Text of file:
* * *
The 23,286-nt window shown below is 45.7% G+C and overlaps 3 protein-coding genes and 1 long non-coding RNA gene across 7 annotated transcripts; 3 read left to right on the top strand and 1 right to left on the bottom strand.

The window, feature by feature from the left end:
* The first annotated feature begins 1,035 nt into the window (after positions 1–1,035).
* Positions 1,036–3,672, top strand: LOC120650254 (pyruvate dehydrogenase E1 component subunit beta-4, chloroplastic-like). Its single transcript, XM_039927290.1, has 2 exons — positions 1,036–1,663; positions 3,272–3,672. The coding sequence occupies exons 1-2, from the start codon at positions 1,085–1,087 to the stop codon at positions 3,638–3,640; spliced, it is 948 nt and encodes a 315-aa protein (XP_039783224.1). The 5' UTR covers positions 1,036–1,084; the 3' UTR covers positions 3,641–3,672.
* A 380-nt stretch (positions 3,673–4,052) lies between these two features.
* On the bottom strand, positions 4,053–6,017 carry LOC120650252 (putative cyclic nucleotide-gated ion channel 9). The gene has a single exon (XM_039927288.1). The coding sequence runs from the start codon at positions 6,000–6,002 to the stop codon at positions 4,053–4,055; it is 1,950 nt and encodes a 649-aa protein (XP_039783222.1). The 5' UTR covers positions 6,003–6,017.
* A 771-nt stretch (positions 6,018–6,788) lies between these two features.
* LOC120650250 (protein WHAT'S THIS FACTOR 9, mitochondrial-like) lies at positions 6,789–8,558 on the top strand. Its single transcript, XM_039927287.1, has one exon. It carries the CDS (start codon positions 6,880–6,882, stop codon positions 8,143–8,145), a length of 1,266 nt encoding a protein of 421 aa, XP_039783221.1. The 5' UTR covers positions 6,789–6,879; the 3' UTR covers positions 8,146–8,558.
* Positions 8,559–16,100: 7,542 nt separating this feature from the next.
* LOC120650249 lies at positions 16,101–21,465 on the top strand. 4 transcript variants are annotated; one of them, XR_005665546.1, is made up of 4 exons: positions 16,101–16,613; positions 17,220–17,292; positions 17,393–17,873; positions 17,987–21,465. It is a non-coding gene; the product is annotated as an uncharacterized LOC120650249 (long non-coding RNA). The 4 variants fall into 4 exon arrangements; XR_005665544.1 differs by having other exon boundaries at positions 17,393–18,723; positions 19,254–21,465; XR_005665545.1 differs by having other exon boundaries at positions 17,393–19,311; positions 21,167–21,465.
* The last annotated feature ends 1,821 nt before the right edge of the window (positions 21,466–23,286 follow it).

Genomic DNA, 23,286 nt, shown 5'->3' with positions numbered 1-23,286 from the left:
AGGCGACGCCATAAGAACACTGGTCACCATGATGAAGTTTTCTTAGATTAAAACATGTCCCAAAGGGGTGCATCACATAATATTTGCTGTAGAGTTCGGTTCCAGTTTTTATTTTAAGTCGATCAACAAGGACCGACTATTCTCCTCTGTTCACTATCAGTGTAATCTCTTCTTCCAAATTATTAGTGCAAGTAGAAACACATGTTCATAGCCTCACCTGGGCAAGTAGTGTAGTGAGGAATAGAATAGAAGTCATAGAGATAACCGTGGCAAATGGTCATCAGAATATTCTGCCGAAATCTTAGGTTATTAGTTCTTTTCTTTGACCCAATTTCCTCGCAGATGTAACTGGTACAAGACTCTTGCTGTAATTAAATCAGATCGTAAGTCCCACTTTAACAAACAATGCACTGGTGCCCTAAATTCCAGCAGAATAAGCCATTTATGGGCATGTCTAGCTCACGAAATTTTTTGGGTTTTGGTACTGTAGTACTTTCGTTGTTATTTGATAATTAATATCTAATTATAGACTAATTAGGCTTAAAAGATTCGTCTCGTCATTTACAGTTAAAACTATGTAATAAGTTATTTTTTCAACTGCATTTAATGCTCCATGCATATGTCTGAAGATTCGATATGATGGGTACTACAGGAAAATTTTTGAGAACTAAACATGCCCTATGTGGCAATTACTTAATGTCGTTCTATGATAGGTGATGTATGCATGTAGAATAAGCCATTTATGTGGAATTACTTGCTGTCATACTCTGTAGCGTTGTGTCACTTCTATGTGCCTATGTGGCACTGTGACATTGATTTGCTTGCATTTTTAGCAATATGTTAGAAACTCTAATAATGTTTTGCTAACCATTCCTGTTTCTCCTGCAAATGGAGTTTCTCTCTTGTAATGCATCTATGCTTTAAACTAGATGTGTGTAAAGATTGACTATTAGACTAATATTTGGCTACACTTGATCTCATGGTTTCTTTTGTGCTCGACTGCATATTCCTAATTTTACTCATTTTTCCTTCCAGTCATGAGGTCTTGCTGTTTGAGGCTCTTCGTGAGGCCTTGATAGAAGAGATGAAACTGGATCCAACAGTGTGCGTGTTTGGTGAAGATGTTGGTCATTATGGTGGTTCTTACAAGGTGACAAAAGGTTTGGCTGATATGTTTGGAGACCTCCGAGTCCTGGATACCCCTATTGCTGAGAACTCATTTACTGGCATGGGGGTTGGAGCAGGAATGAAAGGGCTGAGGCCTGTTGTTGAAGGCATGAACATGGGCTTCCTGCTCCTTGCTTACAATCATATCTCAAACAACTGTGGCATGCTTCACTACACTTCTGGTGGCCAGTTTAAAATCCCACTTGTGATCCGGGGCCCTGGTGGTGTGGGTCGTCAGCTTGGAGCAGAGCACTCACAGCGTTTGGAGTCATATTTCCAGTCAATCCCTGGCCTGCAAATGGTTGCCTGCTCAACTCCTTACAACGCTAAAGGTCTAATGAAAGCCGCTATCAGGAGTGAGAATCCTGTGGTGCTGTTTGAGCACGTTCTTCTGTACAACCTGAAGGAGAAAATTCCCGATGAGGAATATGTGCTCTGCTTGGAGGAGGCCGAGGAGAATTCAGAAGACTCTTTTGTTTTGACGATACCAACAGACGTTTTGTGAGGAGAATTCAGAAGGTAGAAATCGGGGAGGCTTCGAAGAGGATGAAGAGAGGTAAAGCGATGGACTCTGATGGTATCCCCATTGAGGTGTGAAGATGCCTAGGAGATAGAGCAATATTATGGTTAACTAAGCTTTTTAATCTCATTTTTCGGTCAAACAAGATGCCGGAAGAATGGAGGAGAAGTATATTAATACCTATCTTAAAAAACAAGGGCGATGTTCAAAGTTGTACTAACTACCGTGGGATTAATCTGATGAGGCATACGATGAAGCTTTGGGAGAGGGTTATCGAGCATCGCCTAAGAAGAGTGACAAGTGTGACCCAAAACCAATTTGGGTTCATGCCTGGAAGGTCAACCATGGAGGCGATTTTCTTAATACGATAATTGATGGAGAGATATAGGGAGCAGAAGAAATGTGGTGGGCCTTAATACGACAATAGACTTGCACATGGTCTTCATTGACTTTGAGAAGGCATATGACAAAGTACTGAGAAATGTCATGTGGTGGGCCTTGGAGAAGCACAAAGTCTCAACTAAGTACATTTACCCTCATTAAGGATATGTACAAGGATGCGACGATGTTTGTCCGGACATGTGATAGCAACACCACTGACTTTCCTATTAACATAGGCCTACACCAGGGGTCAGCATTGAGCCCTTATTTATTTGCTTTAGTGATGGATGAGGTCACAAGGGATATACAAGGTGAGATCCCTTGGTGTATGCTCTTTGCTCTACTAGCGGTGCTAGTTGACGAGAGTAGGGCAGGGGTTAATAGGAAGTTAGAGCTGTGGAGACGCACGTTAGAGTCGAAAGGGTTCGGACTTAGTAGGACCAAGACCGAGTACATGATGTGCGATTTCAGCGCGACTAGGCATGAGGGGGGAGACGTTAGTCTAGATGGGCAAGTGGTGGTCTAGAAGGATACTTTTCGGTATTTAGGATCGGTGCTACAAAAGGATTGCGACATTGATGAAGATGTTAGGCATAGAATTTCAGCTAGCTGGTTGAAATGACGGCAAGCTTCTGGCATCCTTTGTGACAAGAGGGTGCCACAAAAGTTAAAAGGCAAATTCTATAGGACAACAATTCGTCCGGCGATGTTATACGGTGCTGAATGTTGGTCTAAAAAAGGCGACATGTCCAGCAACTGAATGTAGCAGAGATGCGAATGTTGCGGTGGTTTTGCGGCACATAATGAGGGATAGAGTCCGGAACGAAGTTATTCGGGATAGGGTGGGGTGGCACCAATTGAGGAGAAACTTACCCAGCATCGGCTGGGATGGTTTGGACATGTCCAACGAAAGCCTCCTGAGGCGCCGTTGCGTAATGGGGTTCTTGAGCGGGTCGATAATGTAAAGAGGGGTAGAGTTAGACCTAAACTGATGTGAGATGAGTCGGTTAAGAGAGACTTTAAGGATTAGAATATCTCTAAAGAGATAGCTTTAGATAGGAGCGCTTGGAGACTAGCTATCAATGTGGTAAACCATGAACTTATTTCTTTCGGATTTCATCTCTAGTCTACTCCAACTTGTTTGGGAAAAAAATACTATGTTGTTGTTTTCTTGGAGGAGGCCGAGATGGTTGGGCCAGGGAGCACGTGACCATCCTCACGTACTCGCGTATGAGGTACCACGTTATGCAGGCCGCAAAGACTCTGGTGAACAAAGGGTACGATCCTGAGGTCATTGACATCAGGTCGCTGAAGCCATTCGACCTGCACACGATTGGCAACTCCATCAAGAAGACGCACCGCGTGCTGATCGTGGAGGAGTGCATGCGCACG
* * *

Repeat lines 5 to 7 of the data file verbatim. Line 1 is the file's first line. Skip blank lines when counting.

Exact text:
* A 380-nt stretch (positions 3,673–4,052) lies between these two features.
* On the bottom strand, positions 4,053–6,017 carry LOC120650252 (putative cyclic nucleotide-gated ion channel 9). The gene has a single exon (XM_039927288.1). The coding sequence runs from the start codon at positions 6,000–6,002 to the stop codon at positions 4,053–4,055; it is 1,950 nt and encodes a 649-aa protein (XP_039783222.1). The 5' UTR covers positions 6,003–6,017.
* A 771-nt stretch (positions 6,018–6,788) lies between these two features.